This is Zach’s third holiday season with us and we couldn’t be happier to have given him a home. He moved in on December 12, 2015 and managed to put up with a small yard, us, a big move, and currently our MBA schedule. We worked through his many reactions and health/behavior issues as newbie dog owners and managed to earn the respect of his team of experts because we were relentless when it came to giving Z the best possible care. A medication adjustment and a few diet changes later he is a bouncing pup of almost 4 years (if not 4 already) that thinks he is a lap dog. 🤣
As part of our family he has taught me to trust my instincts, be confident and resilient. At 65 lbs, he could become a threat to anyone’s safety if we didn’t take steps to prevent an unfortunate event. Like most dogs he is territorial and fearful of strangers. When he gets into his “The Bride” mode no command in the world will make him stand down from defending his humans and home. It is not his fault that traumatic experiences shaped him to distrust first, which requires that he be slowly introduced to new people. His previous human rescuers and fosters did all they could to train him and make sure he was not beyond saving, and we are glad they did.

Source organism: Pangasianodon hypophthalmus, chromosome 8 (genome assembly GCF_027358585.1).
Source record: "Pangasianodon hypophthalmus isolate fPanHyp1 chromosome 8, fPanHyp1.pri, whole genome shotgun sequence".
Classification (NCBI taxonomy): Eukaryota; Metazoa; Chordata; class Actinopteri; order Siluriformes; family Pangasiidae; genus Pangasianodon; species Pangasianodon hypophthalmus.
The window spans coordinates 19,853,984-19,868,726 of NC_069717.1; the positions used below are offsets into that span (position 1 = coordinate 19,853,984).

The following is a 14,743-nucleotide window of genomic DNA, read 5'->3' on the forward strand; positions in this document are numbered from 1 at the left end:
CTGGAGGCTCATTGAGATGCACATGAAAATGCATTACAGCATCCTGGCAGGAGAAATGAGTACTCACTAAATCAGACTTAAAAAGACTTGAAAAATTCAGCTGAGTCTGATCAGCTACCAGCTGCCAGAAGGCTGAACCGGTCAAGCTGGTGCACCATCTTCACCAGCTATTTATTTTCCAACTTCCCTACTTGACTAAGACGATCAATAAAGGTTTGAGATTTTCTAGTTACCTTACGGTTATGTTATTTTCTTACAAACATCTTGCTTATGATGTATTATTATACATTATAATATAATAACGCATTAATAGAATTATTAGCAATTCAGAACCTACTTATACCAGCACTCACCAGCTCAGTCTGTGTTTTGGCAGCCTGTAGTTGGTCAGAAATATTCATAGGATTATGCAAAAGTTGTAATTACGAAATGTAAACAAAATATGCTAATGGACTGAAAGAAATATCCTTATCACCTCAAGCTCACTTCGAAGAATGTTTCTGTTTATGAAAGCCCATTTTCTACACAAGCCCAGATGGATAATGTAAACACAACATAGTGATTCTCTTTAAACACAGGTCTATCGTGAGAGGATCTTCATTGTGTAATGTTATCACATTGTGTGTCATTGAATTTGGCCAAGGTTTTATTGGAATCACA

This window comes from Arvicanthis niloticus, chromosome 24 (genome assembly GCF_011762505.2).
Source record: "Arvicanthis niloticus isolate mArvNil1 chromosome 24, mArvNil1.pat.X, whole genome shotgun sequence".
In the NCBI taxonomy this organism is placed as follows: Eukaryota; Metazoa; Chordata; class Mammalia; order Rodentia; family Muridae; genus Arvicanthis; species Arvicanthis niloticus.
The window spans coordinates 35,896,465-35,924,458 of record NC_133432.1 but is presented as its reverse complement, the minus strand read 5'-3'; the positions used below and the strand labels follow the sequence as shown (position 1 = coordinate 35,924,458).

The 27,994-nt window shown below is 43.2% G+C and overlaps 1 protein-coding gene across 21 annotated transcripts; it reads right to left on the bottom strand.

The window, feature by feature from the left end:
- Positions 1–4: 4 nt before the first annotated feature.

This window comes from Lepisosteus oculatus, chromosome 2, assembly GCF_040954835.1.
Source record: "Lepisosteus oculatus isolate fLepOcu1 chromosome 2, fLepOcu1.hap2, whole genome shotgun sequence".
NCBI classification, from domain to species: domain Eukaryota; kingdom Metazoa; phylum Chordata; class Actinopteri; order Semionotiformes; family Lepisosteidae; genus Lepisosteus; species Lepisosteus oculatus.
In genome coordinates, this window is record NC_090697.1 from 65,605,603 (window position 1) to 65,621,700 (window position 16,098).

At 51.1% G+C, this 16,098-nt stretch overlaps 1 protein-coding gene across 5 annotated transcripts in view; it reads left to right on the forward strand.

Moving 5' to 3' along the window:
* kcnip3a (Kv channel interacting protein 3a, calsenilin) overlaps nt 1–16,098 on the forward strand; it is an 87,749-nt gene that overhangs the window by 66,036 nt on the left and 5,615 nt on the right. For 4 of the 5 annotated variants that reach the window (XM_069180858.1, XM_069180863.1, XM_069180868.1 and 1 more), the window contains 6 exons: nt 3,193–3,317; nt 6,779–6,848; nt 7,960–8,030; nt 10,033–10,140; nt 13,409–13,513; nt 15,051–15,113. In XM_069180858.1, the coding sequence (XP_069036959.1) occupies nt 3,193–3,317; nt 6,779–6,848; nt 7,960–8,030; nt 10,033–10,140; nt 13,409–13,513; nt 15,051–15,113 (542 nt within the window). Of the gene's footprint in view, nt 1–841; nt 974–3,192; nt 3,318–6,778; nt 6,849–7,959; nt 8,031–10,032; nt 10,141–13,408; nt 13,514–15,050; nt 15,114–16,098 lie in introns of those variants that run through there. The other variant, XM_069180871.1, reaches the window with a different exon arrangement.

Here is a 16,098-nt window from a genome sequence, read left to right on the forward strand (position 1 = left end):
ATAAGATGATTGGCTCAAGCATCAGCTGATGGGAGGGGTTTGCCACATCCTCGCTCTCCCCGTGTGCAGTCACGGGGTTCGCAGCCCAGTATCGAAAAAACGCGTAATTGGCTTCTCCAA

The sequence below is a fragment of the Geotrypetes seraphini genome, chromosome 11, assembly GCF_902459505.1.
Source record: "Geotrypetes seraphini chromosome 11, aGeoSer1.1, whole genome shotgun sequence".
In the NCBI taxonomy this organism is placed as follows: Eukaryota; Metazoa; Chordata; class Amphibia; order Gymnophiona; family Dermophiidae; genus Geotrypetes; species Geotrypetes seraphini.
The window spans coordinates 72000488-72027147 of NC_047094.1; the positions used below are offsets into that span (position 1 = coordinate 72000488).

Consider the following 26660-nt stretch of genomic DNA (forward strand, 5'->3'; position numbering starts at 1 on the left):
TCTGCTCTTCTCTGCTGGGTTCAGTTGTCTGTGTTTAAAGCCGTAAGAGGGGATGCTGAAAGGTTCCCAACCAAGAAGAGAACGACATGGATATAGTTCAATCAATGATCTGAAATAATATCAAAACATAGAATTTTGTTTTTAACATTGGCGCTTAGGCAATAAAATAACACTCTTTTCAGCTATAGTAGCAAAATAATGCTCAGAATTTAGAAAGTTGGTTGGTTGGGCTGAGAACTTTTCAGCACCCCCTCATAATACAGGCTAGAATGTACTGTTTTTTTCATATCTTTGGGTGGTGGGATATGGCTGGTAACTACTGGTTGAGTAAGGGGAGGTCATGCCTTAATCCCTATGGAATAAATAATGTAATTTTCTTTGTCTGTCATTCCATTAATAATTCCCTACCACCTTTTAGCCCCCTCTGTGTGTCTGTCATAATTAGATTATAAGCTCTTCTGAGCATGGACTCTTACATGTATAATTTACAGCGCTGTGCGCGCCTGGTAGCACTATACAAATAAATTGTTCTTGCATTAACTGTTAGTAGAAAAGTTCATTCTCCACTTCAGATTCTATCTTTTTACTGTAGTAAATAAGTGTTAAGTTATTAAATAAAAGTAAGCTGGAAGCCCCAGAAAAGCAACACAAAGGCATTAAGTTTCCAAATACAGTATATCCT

Any dog can be a handful; any dog can bite or become overwhelmed with anxiety and fear. Learning and educating people about proper dog etiquette has become a necessity to make others understand how to approach animals, especially those owned by strangers. Their personalities remind me of our own species’ shortcomings: nurture vs nature seems to be the common theme in both psyches. My husband worries that as Z gets older he may be harder to manage. I hold out hope, and continue to train and manage his passive training (routine, diet, meet and greets) to ensure our collective success.
We cannot imagine a life without our only dog with special requirements rescue mutt. Nothing in life is risk free, and although it is hard to train and trust sitters and guests, we continue to recruit people into Z’s circle of friends. I’d do anything to keep him safe and happy; to give him the best life he possibly can under the circumstances. I hope he knows he is home, because to me he is a part of me, of my family.
We love you Zachy poo! Merry Pitmas!